The truck camper industry was shocked when Bigfoot RV went out of business in 2008, a victim of the Great Recession. Fortunately, the company reopened its doors in August 2010 after it was purchased by Grant Bilodeau, a former employee. A superb fiberglass, clam-shell design, the Bigfoot 25C9.4SB weighs 2,980 pounds dry, and features 1.5-inch thick heavily insulated walls. The camper’s stylish interior features a north-south queen-size bed; a large U-shaped dinette; a well-equipped kitchenette with loads of storage; a massive, two-way 6-cubic foot refrigerator, 6 feet 5 inches of headroom, and a floor length of 9 feet 6 inches. Highlights include a porcelain toilet, an 11,000 btu air conditioner, a powerful 30,000 btu propane-fired furnace, two 20-pound propane tanks with auto change over, a rear awning, and a three-burner propane cooktop. The camper also comes with a number of upgrades, including a battery disconnect switch, an integrated stereo system with interior and exterior speakers, a black tank rinse, accordion-style day-night shades, and tinted thermal pane windows. The tank sizes in the Bigfoot 25C9.4SB are also excellent with a 38-gallon fresh water holding tank, a 32-gallon grey water holding tank, and a 22-gallon black water holding tank. Popular options for this superb, four-season camper include the Onan 2500 generator, the wireless rear camera, and the 250 watt solar power system. Without a doubt, one of the top 8 truck campers for one-ton trucks. The MSRP of the Bigfoot 25C9.4SB is $40,390.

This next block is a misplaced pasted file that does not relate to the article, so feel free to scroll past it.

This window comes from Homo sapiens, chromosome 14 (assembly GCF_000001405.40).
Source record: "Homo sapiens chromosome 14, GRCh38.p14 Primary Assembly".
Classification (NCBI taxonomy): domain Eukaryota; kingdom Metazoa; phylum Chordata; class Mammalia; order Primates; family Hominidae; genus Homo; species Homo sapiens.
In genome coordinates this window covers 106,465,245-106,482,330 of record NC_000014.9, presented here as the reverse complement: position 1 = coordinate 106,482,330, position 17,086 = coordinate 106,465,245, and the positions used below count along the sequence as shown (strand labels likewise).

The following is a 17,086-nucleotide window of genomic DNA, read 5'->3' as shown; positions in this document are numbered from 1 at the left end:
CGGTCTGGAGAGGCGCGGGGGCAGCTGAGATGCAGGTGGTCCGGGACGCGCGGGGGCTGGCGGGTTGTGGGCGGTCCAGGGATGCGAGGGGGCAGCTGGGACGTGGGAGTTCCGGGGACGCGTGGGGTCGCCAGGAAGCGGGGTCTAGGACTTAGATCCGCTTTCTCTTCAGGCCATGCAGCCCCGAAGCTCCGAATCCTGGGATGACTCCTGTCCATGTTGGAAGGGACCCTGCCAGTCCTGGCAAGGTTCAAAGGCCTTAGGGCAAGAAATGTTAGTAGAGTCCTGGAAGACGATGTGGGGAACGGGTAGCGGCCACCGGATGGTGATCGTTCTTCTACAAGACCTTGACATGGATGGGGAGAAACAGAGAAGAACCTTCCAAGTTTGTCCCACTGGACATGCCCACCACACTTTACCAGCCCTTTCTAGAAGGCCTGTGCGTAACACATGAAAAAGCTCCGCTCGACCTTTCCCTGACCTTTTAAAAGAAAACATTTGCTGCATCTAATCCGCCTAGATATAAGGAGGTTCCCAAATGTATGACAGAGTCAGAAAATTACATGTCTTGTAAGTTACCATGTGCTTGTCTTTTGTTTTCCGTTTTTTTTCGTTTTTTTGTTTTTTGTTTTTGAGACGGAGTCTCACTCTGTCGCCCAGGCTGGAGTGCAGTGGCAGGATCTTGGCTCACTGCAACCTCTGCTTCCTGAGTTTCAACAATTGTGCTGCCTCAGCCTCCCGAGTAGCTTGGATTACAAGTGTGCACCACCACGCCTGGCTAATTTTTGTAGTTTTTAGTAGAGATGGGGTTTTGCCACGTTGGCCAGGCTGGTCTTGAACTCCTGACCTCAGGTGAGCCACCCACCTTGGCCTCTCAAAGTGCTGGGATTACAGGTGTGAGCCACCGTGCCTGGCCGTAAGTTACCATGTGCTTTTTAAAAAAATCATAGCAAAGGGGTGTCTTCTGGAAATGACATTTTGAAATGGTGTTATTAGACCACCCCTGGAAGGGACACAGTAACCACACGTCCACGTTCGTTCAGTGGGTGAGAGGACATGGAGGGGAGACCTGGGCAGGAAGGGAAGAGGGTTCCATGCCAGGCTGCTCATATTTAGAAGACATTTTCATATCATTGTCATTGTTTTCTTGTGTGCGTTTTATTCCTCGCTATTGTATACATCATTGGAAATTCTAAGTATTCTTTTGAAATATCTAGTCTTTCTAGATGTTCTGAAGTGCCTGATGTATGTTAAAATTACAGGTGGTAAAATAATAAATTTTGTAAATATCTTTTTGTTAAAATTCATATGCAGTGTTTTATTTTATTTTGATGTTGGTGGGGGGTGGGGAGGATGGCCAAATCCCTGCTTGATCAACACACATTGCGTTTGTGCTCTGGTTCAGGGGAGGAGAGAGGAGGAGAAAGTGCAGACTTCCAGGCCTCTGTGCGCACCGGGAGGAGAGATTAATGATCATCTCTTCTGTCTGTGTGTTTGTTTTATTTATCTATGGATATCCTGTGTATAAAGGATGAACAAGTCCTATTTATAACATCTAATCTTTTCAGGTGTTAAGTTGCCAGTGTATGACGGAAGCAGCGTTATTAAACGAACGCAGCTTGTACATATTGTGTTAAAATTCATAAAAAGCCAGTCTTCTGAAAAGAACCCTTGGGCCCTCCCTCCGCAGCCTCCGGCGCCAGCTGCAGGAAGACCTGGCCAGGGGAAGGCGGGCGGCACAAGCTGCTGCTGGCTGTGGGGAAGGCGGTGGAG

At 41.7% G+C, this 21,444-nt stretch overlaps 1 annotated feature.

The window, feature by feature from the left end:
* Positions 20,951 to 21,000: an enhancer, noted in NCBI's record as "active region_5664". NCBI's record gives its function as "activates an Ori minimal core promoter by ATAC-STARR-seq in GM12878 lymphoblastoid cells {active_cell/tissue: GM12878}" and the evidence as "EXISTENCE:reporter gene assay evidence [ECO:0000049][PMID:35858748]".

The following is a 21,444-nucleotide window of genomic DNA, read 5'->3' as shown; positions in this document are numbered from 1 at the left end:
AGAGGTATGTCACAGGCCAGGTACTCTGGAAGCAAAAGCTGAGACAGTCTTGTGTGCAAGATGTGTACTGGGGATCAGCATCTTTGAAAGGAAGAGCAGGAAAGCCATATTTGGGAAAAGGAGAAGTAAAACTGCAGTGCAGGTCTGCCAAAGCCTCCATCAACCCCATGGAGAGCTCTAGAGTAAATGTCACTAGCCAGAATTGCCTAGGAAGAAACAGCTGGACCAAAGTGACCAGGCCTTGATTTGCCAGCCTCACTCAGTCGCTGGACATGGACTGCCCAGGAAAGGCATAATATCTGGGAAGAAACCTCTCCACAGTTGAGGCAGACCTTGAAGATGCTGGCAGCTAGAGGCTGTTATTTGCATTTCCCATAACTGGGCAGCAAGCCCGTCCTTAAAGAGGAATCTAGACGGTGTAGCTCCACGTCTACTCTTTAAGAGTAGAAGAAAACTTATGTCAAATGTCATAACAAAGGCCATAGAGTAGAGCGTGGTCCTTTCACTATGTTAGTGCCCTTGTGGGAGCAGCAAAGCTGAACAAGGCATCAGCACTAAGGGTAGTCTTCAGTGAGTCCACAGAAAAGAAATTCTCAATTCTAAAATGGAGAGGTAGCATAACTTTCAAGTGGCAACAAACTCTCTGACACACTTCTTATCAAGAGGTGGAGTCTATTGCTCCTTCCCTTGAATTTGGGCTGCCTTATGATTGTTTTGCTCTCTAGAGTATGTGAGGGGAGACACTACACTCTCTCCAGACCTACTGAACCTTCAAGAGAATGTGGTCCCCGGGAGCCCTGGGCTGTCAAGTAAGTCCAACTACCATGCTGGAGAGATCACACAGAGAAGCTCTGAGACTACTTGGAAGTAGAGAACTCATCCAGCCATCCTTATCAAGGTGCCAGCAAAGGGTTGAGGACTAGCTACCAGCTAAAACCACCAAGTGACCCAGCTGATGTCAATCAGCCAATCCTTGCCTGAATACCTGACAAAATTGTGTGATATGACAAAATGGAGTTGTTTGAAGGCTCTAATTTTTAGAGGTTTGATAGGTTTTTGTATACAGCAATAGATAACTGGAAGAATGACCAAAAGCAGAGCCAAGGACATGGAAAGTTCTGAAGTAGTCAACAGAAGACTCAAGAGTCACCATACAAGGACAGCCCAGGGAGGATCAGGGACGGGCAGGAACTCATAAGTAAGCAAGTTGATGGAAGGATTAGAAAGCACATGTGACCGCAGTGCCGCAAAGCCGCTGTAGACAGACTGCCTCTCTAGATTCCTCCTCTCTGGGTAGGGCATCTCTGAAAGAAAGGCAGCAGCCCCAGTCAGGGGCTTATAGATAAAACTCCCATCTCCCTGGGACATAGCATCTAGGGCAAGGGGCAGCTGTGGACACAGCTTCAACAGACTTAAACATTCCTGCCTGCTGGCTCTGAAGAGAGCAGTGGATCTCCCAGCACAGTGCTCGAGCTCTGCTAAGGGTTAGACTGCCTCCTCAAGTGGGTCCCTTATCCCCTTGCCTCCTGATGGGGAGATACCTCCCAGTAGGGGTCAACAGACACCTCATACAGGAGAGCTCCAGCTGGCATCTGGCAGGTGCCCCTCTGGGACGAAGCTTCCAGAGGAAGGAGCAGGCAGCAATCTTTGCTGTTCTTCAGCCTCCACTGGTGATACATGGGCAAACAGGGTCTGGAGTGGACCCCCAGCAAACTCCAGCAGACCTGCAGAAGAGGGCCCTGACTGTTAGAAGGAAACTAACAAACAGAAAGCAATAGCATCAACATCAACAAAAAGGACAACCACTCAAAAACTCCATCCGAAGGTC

4. Bundutec Roadrunner

Truck camper guru, Rory Willett, the owner of the BundutecUSA, likes his campers to stand out in a crowd and the Roadrunner really does. Like all Bundutec truck campers, the Roadrunner is constructed of wood and overlayed with a smooth .040-inch aluminum that not only looks great, but also holds up better than standard fiberglass siding. The Roadrunner’s 8-foot 7-inch floorplan features a north-south 80×60-inch bed with a large kitchen and a wardrobe on the driver’s side and a huge 30×36-inch wetbath and a 66-inch long U-shaped dinette on the passenger side. Standard features include a 35-gallon fresh water tank, a 20-gallon grey water holding tank, a Thetford cassette toilet, the revolutionary Truma Combi water heater furnace, an exterior shower, Seitz windows, a Dometic CR1110 3.7 cubic foot compressor refrigerator, and window and door screens fine enough to keep out annoying “no-see-ums.” Bundutec offers a plethora of options too, including a Zamp 340 watt solar power system, lithium ion batteries, a True Induction Cooktop, and a 3,000 watt Xantrex inverter with a built-in transfer relay. Unlike many other truck campers in this weight class, the Roadrunner is loaded with storage due to not only the space-saving Truma Combi, but also by using every available nook and cranny. With a dry weight of 2,450 pounds, the Roadrunner should only be hauled on a one-ton truck. A great-looking camper inside and out, the list price for the Bundutec Roadrunner only $29,313.

5. Lance 865